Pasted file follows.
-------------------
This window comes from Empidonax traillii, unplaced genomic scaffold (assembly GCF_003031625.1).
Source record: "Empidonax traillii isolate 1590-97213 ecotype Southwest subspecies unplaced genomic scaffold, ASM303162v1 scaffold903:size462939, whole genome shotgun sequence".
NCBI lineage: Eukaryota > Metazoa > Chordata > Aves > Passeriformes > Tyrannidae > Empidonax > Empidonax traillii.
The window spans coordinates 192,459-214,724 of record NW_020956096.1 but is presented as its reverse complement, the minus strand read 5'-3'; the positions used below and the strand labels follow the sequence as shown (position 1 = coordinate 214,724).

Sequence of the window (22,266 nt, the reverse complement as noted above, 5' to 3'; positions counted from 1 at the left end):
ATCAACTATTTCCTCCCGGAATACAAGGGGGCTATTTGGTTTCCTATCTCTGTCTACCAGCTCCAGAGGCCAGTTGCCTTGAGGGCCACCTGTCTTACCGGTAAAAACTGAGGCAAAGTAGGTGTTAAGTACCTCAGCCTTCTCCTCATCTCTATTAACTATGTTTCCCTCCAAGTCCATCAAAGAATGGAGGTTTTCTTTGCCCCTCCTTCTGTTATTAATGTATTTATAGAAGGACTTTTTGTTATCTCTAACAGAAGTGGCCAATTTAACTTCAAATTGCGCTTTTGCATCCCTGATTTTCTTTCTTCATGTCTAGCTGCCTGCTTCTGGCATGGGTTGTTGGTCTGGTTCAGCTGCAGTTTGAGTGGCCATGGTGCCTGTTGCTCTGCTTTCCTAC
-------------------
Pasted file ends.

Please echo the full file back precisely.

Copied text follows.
This window comes from Empidonax traillii, unplaced genomic scaffold (assembly GCF_003031625.1).
Source record: "Empidonax traillii isolate 1590-97213 ecotype Southwest subspecies unplaced genomic scaffold, ASM303162v1 scaffold903:size462939, whole genome shotgun sequence".
NCBI lineage: Eukaryota > Metazoa > Chordata > Aves > Passeriformes > Tyrannidae > Empidonax > Empidonax traillii.
The window spans coordinates 192,459-214,724 of record NW_020956096.1 but is presented as its reverse complement, the minus strand read 5'-3'; the positions used below and the strand labels follow the sequence as shown (position 1 = coordinate 214,724).

Sequence of the window (22,266 nt, the reverse complement as noted above, 5' to 3'; positions counted from 1 at the left end):
ATCAACTATTTCCTCCCGGAATACAAGGGGGCTATTTGGTTTCCTATCTCTGTCTACCAGCTCCAGAGGCCAGTTGCCTTGAGGGCCACCTGTCTTACCGGTAAAAACTGAGGCAAAGTAGGTGTTAAGTACCTCAGCCTTCTCCTCATCTCTATTAACTATGTTTCCCTCCAAGTCCATCAAAGAATGGAGGTTTTCTTTGCCCCTCCTTCTGTTATTAATGTATTTATAGAAGGACTTTTTGTTATCTCTAACAGAAGTGGCCAATTTAACTTCAAATTGCGCTTTTGCATCCCTGATTTTCTTTCTTCATGTCTAGCTGCCTGCTTCTGGCATGGGTTGTTGGTCTGGTTCAGCTGCAGTTTGAGTGGCCATGGTGCCTGTTGCTCTGCTTTCCTAC